Better understanding of process engineering fundamentals and process dynamics will enable the design of improved process control structures for intensified processes.
Process integration and intensification (PII), a means to improve productivity and minimize costs, is an area of active research in academia and development in industry. Lutze et al. (1) define PII as a process design and development option that aims to improve a whole process by integrating unit operations, functions, and phenomena, and/or by adding or enhancing phenomena within an operation.
The chemical process industries (CPI) are experiencing a surge of interest in the development and application of intensified and multifunctional processes (2). PII concepts have been applied in the design of petrochemical processes (3–5). Process intensification objectives, such as reducing capital and operating costs by combining unit operations, have also been applied to pharmaceutical manufacturing (6) and biotechnology-based production processes (7).
PII has been implemented in numerous large-scale systems such as industrial petrochemical distillation units and less-common applications such as microreactors. Its principles have inspired the creation of several technologies, including rotating packed bed systems, side-draw distillation columns (SDCs), dividing-wall columns (DWCs), and reactive distillation columns (RDCs).
From a process design point of view, PII enables multiple operations or phenomena to be combined in a single unit operation and provides opportunities for identifying novel, more sustainable process alternatives. From an economic point of view, intensified unit operations offer multiple benefits including, but not limited to:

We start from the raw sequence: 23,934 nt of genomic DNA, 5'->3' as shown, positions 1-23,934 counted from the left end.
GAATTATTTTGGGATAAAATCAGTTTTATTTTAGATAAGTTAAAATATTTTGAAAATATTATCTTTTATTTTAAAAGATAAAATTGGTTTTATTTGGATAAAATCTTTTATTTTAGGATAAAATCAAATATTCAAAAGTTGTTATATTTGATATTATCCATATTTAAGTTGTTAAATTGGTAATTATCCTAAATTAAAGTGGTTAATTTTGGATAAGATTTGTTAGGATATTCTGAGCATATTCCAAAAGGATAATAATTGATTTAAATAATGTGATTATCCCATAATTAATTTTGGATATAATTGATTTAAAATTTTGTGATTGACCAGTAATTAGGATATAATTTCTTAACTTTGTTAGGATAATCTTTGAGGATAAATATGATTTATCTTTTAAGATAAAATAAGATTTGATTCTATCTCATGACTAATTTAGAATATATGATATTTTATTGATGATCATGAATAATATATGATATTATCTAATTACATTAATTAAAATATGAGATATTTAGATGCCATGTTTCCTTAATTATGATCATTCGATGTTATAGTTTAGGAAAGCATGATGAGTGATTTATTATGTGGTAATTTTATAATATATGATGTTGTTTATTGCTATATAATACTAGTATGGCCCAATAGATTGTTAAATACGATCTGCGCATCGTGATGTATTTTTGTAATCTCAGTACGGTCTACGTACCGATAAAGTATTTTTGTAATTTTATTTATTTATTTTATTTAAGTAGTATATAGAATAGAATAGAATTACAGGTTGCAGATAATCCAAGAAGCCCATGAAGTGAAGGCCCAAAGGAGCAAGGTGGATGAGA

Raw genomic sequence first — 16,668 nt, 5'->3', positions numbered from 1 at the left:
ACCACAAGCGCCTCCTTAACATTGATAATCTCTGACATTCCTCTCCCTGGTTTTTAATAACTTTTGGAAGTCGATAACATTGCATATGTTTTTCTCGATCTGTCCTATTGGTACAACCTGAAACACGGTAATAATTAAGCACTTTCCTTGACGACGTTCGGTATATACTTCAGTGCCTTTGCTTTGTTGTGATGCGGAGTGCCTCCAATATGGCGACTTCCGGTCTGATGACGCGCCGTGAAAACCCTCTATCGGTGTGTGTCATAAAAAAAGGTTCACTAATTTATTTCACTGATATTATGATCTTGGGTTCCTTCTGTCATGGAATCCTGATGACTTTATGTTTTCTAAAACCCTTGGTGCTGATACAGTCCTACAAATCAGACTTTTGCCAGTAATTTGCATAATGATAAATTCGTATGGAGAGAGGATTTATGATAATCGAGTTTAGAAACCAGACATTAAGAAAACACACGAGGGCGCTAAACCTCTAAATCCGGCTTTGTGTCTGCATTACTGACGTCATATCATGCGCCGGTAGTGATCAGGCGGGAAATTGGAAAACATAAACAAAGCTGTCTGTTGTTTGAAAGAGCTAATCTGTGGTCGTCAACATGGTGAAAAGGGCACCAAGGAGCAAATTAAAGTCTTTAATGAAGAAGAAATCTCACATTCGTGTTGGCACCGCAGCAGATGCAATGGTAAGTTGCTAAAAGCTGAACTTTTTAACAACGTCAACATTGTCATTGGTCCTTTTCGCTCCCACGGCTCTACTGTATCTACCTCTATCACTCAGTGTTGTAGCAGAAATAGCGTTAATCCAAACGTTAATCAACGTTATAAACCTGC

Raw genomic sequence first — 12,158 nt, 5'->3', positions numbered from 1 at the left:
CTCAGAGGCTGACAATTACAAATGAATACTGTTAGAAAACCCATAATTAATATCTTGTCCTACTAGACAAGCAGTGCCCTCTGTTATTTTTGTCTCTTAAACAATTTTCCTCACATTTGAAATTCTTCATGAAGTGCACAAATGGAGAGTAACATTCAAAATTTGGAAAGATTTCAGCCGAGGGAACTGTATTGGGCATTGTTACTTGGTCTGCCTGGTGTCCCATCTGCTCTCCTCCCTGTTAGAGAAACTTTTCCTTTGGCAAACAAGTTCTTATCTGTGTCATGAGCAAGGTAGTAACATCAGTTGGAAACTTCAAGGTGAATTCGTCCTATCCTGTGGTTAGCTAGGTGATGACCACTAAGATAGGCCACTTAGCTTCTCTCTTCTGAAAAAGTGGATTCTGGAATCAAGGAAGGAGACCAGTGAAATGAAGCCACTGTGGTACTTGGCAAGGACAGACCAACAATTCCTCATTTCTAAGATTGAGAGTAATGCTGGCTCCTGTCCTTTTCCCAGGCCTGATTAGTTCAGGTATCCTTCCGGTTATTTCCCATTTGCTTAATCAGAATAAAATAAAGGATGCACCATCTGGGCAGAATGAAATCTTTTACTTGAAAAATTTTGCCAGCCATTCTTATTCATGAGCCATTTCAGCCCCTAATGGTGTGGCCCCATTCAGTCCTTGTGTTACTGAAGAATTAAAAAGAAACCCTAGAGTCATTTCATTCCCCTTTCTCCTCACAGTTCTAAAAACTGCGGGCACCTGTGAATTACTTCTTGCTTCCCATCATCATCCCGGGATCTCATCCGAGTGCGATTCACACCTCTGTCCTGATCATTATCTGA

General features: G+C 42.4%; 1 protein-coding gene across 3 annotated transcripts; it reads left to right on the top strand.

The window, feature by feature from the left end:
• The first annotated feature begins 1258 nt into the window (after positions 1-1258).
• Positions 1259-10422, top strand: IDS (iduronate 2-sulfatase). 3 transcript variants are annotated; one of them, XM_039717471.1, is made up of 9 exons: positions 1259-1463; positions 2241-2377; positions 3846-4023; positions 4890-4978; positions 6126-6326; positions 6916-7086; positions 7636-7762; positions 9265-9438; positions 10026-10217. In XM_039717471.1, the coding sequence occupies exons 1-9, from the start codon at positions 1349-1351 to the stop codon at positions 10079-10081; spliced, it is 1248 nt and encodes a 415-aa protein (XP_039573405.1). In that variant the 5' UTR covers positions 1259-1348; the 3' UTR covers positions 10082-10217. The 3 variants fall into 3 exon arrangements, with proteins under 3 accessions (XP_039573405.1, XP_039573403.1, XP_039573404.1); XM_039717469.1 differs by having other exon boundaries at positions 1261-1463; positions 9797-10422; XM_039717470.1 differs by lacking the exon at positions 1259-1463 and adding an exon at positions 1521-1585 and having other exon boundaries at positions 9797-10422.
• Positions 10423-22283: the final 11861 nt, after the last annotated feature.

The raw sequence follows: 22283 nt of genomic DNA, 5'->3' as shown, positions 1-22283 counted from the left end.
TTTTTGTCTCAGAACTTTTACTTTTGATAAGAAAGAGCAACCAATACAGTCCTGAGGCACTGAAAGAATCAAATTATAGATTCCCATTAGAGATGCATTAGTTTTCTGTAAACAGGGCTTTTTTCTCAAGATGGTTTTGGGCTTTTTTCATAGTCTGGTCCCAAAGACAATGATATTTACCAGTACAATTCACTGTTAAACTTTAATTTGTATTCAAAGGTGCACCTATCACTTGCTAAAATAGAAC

- lower capital costs by reducing the equipment required to carry out product synthesis and refinement (8)
- lower energy and operating costs due to better utilization of heat and materials flows (e.g., baffled reactors) (9)
- higher production rates due to the continuous in situ removal of inert or inhibitory material when reaction and separation are combined in one unit operation (e.g., reactive distillation) (7).
However, despite the potential benefits, design and control of these intensified and integrated processes can be complicated; combining operations, tasks, or phenomena reduces degrees of freedom. For example, in a multitower distillation train, each tower has at least four degrees of freedom — reflux, distillate, bottoms flow, and heat input. Therefore, a train with two columns would have at least eight degrees of freedom. However, if that train were combined into a single DWC, it would have only six degrees of freedom — two fewer than the original design.
The complexities brought on by PII contribute to a lack of process understanding, which could be to blame for the general poor control of intensified processes. This article describes some of the complexities of PII and uses case studies to demonstrate practical solutions. The conclusion outlines the lessons learned from each case study and describes ways to tackle potential control pitfalls with respect to PII.
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